Tom Hodgson, c. 1958, Sketch,
oil on canvas board, 16 in x 12 in,
signed and titled verso.
Beyond the significant art legacy that Tom Hodgson left for Canadian art, he was also an Olympic athlete. Tom Hodgson spent his youth on Toronto’s Centre Island where he developed his talents as a competitive canoeist. Tom Hodgson became a champion canoeist, representing Canada at the 1952 Olympic Games in Helsinki and again in 1956 at the Melbourne Olympic Games.
Hodgson began working in the advertising industry in 1946, maintaining a successful commercial career as a freelance illustrator, a layout artist and an art director. To further develop his fine art practice, he became a member of the Ontario Society of Artists, the Royal Canadian Academy of Arts, the Canadian Group of Painters and the Canadian Society of Painters in Watercolours. Hodgson’s works were selected to be exhibited in several of these group’s shows in the early 1950’s because of his unique and rich sense of colour, as well as the emerging interest in non-figurative art. In 1953, Hodgson was one of the seven artists who exhibited in the historically noted “Abstracts at Home” art show at the Simpson’s department store in Toronto. The exhibition was created by “Painters Eleven” member William Ronald, who eventually left Toronto to spread his wings in New York. In 1953, Hodgson also had a solo exhibition of his work at the Douglas Duncan Picture Loan Society, and Hart House Gallery at the University of Toronto. In 1955, Hodgson’s work was selected for an international exhibit at the Carnegie Museum of Art in Pittsburgh.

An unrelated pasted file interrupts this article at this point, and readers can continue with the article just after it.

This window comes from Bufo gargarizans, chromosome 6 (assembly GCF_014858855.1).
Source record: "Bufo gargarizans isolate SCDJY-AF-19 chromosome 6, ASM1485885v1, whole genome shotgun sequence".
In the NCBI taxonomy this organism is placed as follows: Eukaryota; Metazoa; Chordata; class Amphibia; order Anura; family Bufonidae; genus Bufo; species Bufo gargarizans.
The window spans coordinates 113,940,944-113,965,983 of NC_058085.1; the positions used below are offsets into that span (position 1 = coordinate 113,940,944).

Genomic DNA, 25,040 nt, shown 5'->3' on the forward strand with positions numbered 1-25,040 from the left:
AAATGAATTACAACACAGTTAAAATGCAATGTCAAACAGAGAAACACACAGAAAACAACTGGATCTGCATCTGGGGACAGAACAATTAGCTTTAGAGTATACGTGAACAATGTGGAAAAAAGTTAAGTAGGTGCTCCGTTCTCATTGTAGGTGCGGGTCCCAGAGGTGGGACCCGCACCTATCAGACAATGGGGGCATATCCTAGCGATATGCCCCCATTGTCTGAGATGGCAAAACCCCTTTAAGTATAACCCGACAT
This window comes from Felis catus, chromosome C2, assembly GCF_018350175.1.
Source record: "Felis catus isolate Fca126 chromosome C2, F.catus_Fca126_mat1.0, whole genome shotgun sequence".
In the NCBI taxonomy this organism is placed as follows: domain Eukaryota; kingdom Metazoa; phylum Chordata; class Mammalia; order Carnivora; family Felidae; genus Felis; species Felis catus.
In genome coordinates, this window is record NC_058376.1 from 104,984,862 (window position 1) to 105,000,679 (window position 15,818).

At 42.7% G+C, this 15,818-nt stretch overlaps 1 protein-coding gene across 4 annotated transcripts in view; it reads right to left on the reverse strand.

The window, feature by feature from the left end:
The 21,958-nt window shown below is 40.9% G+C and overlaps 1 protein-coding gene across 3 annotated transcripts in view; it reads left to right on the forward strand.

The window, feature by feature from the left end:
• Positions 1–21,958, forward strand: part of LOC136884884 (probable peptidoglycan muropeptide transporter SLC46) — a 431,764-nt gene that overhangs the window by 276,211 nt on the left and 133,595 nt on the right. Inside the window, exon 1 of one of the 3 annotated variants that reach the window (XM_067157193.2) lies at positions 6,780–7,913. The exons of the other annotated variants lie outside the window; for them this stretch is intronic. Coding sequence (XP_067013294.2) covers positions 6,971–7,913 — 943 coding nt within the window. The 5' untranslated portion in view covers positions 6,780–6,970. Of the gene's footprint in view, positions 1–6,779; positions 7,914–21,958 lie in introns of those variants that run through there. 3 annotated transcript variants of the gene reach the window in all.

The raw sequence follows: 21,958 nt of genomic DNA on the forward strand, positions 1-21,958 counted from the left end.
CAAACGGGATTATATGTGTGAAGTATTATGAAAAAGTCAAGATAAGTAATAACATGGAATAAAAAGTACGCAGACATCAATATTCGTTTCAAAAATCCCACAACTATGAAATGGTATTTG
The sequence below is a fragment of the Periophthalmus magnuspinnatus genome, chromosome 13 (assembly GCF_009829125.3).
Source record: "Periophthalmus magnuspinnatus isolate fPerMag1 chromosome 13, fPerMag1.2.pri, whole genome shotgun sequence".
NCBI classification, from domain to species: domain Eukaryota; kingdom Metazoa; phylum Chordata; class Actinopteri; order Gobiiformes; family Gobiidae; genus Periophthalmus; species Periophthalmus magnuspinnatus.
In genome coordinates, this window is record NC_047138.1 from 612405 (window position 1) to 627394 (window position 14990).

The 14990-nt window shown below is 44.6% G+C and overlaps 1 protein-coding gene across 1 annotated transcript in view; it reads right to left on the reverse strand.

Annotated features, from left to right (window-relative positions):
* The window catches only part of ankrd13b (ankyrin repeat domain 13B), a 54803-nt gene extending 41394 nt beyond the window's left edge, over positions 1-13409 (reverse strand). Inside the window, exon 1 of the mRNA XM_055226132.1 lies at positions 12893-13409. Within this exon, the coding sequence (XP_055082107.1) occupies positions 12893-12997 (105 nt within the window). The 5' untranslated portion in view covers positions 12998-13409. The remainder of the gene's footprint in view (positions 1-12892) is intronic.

Tom Hodgson explored a “pop art” style of portraiture from 1965 to roughly 1972; this more figurative work was a detour from his abstract expressionism. In the late 1970’s Hodgson stepped back from the art world, losing contact with dealers and curators. It was not until 1983 and 1985 that he was offered solo exhibitions with Bau-Xi Gallery, painting again in the abstract expressionist style. In 1995, friends and family recognized Hodgson’s deteriorating health. Hodgson passed away in 2006 as a result of complications arising from Alzheimer’s disease. Tom Hodgson has been recognized as one of the early mavericks of abstract expressionist painting in Ontario and an important member of the “Painters Eleven”.
James Rottman Fine Art carries a significant inventory of historical artworks by Tom Hodgson. Do not hesitate to contact us with inquiries regarding this artwork or other works by Tom Hodgson.
Iris Nowell, Painters Eleven, The Wild Ones of Canadian Art, 2011, pg.’s 1-11.